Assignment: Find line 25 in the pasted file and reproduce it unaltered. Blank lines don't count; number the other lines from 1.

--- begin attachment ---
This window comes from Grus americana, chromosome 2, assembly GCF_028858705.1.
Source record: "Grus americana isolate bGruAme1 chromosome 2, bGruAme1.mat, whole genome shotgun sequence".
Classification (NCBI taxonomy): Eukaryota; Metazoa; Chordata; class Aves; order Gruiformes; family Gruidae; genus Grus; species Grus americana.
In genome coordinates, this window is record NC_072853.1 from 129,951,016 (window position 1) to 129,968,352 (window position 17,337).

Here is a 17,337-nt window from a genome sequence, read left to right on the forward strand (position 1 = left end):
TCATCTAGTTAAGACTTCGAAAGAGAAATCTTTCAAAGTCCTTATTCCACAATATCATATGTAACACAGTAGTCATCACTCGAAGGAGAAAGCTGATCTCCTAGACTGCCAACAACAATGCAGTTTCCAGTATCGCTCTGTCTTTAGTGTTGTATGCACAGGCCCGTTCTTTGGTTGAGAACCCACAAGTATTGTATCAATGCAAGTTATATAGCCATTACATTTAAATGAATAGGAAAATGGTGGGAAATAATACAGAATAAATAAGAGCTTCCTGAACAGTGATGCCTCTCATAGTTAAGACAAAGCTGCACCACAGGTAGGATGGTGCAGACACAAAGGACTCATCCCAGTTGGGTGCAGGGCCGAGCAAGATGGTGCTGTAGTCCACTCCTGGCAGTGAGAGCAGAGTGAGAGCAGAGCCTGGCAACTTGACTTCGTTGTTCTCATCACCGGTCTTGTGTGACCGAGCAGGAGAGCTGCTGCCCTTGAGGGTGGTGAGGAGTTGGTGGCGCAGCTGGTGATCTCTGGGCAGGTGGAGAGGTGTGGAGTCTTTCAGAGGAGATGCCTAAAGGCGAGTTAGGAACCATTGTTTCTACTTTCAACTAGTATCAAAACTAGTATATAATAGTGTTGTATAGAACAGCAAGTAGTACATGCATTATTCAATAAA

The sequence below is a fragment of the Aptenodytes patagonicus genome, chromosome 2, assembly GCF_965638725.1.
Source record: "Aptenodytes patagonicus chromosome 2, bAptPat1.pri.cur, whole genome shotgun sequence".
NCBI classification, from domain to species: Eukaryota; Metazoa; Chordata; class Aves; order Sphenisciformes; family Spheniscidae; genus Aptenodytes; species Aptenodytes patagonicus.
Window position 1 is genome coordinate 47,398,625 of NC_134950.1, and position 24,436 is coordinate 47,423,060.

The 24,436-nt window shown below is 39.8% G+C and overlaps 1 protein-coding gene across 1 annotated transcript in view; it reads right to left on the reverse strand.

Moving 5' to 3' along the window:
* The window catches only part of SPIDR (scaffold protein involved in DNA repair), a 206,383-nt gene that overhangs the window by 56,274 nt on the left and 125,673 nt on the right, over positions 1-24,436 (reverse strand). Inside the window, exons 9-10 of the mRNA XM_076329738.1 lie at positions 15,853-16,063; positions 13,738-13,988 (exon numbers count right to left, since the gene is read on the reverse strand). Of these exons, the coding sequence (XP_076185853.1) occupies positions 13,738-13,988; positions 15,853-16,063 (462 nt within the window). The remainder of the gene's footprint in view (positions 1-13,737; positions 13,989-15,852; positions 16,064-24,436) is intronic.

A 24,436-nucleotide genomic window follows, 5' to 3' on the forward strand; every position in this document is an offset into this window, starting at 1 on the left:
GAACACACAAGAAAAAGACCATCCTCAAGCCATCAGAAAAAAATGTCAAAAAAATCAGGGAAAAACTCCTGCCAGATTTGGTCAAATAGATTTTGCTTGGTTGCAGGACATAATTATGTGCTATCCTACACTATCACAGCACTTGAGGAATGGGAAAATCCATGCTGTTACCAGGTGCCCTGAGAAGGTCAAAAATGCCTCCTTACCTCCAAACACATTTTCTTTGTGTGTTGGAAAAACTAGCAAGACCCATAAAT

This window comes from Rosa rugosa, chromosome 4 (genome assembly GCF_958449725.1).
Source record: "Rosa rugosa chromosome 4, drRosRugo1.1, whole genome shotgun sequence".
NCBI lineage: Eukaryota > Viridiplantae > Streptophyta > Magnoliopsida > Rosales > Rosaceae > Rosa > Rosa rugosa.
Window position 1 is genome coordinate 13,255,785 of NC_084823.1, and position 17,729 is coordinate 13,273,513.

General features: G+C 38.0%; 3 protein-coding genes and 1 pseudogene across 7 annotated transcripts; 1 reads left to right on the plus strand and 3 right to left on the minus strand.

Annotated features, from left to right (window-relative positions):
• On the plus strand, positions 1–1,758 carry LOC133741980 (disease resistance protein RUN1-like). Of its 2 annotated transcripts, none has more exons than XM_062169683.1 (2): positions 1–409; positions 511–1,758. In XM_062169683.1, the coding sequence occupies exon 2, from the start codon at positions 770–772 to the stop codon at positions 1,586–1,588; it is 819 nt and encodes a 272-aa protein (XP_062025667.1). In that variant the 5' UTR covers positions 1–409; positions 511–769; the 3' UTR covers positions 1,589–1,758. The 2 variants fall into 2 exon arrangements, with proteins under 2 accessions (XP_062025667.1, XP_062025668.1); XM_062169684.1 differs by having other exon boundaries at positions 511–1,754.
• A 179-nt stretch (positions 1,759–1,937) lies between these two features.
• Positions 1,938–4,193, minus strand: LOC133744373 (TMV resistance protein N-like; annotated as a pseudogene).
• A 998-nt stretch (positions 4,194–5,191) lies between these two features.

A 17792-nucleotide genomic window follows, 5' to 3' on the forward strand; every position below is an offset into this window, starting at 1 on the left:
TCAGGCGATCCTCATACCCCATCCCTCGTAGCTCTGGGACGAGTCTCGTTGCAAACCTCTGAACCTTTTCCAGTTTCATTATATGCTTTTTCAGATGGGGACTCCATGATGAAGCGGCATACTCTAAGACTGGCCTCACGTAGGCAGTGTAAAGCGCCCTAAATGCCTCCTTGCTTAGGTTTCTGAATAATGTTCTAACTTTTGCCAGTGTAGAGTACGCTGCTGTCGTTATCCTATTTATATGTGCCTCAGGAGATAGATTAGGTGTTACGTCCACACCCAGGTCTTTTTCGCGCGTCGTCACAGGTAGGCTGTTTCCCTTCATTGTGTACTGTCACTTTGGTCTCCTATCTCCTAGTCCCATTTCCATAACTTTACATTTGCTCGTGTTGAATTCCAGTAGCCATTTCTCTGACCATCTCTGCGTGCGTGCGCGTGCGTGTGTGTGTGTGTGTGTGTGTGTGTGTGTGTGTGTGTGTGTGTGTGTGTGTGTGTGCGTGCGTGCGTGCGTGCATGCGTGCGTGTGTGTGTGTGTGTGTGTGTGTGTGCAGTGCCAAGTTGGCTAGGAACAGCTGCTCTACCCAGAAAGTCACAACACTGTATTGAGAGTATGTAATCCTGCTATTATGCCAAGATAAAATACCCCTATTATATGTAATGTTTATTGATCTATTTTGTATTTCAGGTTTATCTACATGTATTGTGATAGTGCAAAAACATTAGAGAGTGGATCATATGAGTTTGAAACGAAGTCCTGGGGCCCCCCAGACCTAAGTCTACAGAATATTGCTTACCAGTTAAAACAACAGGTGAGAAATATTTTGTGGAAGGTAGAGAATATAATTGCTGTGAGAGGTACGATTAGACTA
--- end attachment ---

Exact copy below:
• A 998-nt stretch (positions 4,194–5,191) lies between these two features.